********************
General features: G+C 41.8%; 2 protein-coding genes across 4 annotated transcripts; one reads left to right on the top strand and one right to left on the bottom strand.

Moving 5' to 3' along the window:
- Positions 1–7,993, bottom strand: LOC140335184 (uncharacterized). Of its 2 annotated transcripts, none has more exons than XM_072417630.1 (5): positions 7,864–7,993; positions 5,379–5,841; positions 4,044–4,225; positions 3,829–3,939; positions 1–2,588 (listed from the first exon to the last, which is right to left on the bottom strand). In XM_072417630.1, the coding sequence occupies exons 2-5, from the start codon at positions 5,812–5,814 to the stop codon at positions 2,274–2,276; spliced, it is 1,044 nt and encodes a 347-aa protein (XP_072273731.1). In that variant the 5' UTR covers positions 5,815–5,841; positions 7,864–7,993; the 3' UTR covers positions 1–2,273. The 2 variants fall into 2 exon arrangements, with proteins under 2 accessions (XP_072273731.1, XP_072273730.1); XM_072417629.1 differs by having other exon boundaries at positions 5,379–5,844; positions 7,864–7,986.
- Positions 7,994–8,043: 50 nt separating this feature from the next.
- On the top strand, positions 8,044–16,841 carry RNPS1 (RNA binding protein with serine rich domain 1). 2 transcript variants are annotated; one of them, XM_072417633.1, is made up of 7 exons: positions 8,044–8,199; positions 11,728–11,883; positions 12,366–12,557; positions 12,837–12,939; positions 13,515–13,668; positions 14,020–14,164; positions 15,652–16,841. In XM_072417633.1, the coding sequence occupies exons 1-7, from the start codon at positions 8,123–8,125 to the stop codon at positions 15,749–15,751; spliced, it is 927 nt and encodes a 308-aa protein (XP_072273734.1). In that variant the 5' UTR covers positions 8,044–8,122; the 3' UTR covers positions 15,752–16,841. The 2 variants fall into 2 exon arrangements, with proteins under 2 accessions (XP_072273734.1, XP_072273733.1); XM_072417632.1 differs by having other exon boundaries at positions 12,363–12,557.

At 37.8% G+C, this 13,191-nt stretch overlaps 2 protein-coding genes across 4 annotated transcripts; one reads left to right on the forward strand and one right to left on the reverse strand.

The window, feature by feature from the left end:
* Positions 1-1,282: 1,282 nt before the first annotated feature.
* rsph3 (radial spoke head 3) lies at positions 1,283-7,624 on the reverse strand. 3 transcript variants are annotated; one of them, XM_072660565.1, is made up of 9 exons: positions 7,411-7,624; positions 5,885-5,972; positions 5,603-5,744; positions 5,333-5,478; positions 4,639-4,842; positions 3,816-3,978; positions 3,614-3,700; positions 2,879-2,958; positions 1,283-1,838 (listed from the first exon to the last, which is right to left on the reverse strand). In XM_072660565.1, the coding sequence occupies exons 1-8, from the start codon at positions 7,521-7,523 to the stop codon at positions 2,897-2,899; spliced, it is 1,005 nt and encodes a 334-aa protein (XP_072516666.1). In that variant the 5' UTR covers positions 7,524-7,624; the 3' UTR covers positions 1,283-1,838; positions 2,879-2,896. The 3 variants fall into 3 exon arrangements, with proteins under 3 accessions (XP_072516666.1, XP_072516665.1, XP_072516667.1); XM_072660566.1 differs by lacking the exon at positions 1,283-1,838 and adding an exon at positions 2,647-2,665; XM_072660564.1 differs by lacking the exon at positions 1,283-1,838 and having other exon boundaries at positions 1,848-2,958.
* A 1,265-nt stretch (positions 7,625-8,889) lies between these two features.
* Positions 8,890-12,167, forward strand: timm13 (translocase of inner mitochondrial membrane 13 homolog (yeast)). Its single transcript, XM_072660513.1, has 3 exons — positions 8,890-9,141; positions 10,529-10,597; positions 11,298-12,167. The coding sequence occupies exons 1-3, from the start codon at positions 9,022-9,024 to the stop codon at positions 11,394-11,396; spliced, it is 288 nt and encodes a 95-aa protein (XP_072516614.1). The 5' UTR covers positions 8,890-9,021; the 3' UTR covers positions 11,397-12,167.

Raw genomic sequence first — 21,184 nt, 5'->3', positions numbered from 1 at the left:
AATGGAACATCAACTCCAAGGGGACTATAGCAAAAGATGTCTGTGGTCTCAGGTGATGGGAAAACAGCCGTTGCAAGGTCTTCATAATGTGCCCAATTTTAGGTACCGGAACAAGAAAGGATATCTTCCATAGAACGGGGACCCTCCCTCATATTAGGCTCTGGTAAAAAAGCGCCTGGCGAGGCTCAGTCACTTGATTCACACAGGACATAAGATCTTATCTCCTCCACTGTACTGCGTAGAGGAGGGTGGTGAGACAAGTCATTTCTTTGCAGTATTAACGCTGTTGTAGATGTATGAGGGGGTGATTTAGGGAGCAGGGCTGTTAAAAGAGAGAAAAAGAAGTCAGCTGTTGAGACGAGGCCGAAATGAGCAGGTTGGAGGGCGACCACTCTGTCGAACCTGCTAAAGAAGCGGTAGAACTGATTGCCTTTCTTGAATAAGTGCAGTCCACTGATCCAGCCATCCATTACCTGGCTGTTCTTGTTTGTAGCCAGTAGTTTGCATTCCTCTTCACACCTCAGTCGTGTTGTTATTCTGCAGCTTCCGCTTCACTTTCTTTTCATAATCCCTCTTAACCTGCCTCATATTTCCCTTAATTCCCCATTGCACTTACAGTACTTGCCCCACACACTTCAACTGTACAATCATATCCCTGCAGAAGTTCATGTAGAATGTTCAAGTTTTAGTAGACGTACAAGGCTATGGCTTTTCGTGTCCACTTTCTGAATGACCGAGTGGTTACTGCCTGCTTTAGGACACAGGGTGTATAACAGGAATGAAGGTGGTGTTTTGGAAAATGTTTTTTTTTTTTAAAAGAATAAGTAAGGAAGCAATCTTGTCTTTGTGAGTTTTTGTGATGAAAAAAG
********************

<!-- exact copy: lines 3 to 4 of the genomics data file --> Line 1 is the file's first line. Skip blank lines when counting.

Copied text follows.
- Positions 1–7,993, bottom strand: LOC140335184 (uncharacterized). Of its 2 annotated transcripts, none has more exons than XM_072417630.1 (5): positions 7,864–7,993; positions 5,379–5,841; positions 4,044–4,225; positions 3,829–3,939; positions 1–2,588 (listed from the first exon to the last, which is right to left on the bottom strand). In XM_072417630.1, the coding sequence occupies exons 2-5, from the start codon at positions 5,812–5,814 to the stop codon at positions 2,274–2,276; spliced, it is 1,044 nt and encodes a 347-aa protein (XP_072273731.1). In that variant the 5' UTR covers positions 5,815–5,841; positions 7,864–7,993; the 3' UTR covers positions 1–2,273. The 2 variants fall into 2 exon arrangements, with proteins under 2 accessions (XP_072273731.1, XP_072273730.1); XM_072417629.1 differs by having other exon boundaries at positions 5,379–5,844; positions 7,864–7,986.
- Positions 7,994–8,043: 50 nt separating this feature from the next.